We couldn’t even get to say bye to grandma, I saw her standing at the door wiping her clamped cheeks. All of us cried that night, and what troubled us was the guilt to not hug her before coming, we fancied it to be the last time we could see her. Grandma used to beware us of the early rains, “It is harmful” she said, grandma used to say a lot, you must have observed but it took us years to understand that her words were meaningful as they sounded and as they meant metaphorically. The hills, valleys and flowers were all that surrounded the ‘home’. And for 6 years we were coerced to not go there, I wonder what prompted our parents to take such a stern decision at once? And what astonishes me is the fact those 6 years were enough to loosen the tie of relationship we all had. Those years forced us to grow up and the jubilant memories of the past became nostalgia and we forgot it like a good dream. May be all this was my imagination, maybe it was one my craziest and wildest fantasy that I was yearning for years and maybe all this was a creation of my mind, but what provided me relief was my grandmother who like the Polaris has witnessed all these events of our childhood.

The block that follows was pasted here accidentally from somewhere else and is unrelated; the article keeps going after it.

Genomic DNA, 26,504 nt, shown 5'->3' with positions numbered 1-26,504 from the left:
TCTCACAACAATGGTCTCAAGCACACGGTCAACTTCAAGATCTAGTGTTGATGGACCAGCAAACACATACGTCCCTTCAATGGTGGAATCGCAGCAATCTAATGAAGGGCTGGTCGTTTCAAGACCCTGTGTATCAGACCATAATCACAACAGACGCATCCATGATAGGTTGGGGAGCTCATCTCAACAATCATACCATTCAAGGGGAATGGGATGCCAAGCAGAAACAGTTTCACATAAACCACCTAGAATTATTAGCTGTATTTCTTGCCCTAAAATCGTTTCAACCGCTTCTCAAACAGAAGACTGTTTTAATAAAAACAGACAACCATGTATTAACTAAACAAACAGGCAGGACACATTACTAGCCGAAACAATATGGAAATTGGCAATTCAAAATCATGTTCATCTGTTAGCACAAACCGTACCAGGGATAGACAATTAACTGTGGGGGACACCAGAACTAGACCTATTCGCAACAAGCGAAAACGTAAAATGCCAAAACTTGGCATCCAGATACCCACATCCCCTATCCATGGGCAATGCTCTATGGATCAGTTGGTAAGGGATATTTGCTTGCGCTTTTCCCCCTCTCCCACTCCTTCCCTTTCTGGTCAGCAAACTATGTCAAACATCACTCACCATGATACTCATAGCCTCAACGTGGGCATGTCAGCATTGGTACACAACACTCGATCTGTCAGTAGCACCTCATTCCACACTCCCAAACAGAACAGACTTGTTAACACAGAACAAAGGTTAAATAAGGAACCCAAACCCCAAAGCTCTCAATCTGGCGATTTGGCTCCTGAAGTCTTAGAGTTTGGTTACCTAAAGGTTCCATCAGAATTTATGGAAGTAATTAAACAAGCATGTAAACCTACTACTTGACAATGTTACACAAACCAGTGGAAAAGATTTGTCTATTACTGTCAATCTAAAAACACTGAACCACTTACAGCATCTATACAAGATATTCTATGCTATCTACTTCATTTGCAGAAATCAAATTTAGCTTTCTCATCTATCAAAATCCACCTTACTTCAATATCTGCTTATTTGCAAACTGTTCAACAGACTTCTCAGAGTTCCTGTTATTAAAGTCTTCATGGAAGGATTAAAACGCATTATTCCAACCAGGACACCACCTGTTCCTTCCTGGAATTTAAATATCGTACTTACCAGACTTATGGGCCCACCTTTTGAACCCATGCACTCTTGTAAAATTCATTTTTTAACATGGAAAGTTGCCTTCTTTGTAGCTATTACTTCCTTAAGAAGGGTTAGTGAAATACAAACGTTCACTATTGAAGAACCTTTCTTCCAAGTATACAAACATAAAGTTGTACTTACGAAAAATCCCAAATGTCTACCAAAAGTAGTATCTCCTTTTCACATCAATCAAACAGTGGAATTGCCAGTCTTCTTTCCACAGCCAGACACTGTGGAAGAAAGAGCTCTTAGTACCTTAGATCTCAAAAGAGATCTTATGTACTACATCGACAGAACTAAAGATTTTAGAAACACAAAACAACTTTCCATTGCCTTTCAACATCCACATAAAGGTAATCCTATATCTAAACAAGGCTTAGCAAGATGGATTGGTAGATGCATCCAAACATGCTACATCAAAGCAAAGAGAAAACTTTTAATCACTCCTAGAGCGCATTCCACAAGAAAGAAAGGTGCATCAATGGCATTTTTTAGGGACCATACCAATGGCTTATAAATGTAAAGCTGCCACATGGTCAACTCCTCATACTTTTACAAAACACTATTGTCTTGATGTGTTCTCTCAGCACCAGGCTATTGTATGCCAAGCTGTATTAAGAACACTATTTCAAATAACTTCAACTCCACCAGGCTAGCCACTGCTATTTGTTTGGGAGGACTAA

She welcomed us the same way as she did years back, candies in her hands and a warm hug that could collect the entire universe in it. The piping hot food aromatic and flavourful waiting for us and a fresh lemon beverage that would quench our thirst for love. Such was the power of her love that it reminded us of our good times, all the cousins who spent hard time in the car annoyed and arrogant now beheld each other with an uncanny affection. But that was the last time we saw her, while we were sleeping on the terrace under the cool shade of the stars, our parents were downstairs waiting for someone – ‘the doctor’. And the doctor was trained to not call it a straight forward death, rather he used his knowledge of euphuism – “SHE IS WITH THE GOD” was all that he said. This event did not melt our parents’ heart to lament or mourn as we did, as the inheritance documents were successfully signed by their mother living alone in her farm house for years. It took us another 11 years to realise how mean and heartless our parents were.